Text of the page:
World AIDS Day: In quest for 'positive' life partners
36-year-old Amrita sits in a quiet corner of her brother’s house in New Delhi, visibly disturbed by an outsider’s presence. The living room walls are full of carelessly arranged photo frames with pictures of her brother Gurpreet’s family. There is one picture of a chirpier Amrita from the day of her wedding, a day that 40-year-old Gurpreet doesn’t want to remember.
Amrita is HIV-positive, she got it from her husband who died five years after their marriage. Shunned by her in-laws and then her parents, it was her brother who took her in.
“It wasn’t her fault. But the elders in our family refused to accept her.”, says Gurpreet.
Amrita hasn’t spoken much since, widowed at the age of 26 and distanced by her parents, doctors say she suffers from acute depression.
“My wife suggested that we think about Amrita’s second marriage. She had heard of HIV-positive couples. So I started looking for matches. It has been six months and several matrimonial advertisements but no response,” he says.
Find the +ve saathi
About a thousand miles away, in the west Indian state of Maharashtra, 47-year-old government employee Anil Valiv is busy connecting many like Amrita through PositiveSaathi.com--a free matrimonial website for the HIV-positive.
“Saathi” is a Hindi word for a partner.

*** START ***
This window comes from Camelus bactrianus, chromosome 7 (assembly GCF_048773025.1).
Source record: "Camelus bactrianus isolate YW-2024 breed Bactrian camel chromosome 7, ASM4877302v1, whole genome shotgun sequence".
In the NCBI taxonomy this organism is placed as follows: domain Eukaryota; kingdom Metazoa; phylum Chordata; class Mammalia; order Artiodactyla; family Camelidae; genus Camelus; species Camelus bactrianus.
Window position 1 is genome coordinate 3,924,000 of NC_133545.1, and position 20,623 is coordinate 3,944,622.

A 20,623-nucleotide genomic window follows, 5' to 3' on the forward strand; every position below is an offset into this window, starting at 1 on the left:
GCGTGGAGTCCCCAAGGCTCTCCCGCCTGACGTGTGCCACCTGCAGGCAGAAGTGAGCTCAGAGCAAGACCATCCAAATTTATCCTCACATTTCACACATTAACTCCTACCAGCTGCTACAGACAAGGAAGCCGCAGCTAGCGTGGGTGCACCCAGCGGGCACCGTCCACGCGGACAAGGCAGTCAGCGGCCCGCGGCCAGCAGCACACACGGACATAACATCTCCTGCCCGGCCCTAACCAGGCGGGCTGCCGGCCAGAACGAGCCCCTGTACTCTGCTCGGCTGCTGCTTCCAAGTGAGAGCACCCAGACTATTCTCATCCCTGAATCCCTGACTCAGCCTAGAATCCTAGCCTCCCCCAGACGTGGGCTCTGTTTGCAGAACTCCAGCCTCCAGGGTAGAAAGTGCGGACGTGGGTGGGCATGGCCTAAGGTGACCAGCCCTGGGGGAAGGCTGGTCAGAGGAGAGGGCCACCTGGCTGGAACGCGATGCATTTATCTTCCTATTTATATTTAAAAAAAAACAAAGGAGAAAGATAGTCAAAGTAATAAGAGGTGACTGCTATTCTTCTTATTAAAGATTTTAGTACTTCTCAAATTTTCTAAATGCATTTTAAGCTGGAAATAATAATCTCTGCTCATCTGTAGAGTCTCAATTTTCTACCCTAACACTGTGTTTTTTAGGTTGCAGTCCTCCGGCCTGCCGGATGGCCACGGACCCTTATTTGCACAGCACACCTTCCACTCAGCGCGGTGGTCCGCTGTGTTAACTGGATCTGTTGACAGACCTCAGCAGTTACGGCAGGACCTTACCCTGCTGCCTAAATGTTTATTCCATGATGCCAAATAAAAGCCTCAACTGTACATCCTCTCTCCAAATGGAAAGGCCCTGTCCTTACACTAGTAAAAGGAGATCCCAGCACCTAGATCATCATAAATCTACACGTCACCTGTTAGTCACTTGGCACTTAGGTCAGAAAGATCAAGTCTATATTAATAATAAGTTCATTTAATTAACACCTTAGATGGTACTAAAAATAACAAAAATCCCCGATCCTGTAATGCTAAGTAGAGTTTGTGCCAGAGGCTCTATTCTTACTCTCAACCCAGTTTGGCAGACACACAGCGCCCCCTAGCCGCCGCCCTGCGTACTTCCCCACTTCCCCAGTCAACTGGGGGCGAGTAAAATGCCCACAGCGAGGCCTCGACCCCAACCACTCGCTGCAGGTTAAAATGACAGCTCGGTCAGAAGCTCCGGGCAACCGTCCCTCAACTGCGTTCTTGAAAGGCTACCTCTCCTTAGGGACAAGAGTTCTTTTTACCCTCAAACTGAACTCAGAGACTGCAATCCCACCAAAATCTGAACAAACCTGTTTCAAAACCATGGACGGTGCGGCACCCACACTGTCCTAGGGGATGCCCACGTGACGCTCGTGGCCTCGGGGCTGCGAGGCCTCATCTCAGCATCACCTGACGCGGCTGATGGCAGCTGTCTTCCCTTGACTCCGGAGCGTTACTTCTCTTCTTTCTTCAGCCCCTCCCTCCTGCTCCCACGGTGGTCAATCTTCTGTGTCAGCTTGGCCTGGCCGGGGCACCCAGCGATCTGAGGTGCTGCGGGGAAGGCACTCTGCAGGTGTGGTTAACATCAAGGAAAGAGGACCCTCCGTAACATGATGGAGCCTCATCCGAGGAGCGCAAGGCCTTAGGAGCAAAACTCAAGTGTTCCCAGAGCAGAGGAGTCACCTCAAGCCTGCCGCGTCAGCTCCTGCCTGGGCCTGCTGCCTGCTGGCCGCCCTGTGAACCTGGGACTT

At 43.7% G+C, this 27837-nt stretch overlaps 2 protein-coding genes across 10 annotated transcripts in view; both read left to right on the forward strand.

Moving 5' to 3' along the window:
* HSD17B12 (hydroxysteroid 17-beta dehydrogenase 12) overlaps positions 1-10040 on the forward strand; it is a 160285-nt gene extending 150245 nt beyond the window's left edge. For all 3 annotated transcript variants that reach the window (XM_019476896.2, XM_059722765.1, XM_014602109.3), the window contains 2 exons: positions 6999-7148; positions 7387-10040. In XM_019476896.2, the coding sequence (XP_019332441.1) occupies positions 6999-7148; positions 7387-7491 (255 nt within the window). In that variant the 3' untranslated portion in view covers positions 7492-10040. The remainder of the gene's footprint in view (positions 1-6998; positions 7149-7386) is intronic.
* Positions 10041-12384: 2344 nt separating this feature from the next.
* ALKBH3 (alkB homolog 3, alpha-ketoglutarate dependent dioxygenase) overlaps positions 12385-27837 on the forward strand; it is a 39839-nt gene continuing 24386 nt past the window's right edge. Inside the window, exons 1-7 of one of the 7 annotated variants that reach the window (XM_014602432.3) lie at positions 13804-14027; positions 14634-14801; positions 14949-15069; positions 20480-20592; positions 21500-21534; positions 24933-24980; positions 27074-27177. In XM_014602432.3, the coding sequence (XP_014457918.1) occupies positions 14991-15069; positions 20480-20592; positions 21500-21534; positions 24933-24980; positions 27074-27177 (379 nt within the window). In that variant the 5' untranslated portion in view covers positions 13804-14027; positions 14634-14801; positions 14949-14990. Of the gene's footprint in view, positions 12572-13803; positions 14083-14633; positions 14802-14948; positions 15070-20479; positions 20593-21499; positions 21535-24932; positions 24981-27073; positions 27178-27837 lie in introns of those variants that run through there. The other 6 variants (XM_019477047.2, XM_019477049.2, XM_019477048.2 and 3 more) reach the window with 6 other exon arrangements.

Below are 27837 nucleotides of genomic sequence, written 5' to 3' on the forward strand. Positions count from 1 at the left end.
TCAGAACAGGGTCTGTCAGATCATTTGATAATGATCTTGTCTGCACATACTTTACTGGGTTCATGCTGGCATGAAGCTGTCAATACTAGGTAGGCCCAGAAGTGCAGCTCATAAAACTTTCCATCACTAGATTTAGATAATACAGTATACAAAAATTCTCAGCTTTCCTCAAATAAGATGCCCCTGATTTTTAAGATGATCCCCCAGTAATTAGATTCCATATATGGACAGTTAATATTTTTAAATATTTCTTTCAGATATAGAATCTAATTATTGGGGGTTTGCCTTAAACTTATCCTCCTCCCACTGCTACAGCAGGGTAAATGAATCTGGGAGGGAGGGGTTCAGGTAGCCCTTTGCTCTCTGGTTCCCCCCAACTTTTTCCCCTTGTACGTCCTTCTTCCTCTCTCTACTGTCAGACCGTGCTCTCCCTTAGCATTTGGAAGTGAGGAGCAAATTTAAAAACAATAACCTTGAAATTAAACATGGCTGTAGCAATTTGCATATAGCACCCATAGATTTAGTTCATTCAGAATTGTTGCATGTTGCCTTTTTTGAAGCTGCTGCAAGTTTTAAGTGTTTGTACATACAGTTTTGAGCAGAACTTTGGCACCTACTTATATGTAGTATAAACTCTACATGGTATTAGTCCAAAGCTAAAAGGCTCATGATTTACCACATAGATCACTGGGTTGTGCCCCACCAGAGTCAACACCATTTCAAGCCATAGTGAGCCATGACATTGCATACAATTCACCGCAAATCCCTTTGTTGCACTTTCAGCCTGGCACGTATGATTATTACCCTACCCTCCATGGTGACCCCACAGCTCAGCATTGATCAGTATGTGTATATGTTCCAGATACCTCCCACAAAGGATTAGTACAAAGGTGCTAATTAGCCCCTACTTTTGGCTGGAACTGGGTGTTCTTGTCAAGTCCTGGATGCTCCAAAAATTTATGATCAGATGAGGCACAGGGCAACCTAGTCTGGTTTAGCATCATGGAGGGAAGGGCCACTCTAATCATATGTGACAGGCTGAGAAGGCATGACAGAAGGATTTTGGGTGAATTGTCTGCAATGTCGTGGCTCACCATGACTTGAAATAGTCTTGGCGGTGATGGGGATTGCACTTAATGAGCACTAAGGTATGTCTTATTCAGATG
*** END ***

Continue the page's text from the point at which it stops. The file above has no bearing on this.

For Pune-based Valiv, who works with the Motor vehicles Department of Maharashtra as a district in-charge. there was never a plan to start such a website, “In 2002, I was posted in the Latur district to give road safety training and lectures to truck drivers. During my interaction with them, I got to know that many of them were HIV-positive and didn’t know how to deal with it.” he says.
Valiv then decided to hold information and counseling sessions on HIV/AIDS with the truck drivers. He also invited medical experts to these sessions.
One of the main concerns that came forward during these sessions was the difficulty in finding a partner. In India, where arranged marriages are a tradition and HIV a social stigma, finding a match is a big problem.
For Valiv these concerns were closer to his heart.
“My best friend in college was HIV-positive. He was ignored by his family and I had seen his entire struggle. But things got worse when people of his age started getting married. He longed for a life with wife and children. I could see the same in the eyes of these truck drivers”, Valiv says.
In 2005, during a conversation with a doctor friend, Valiv got to know that many HIV-positive men marry healthy girls by hiding their status.
“She told me that a patient of hers had asked her to look for an HIV-positive woman for marriage. There was no such woman in her hospital and finding one in other hospitals was difficult because such details were confidential. The patient threatened her that if she is unable to find a match, he will marry a healthy girl.” Valiv says.
It was then that Valiv decided that there was a need to create a matrimonial platform for those with HIV. The website started with eight to ten registrations free of cost.
“Many of those wanting to register were illiterate. So they called me directly on my number. I searched the database for them and connected them with prospective matches on one-on-one basis.” he says.
The first marriage through the website was of a Singapore-based Indian man to a divorced UK-based woman of Indian origin.
“He worked in a multi-national company in Singapore. His status was not known to his family back in Hyderabad. Since his younger brother and sister were to be married, his parents were very eager for his marriage. He registered on positivesaathi from Singapore to find a positive girl.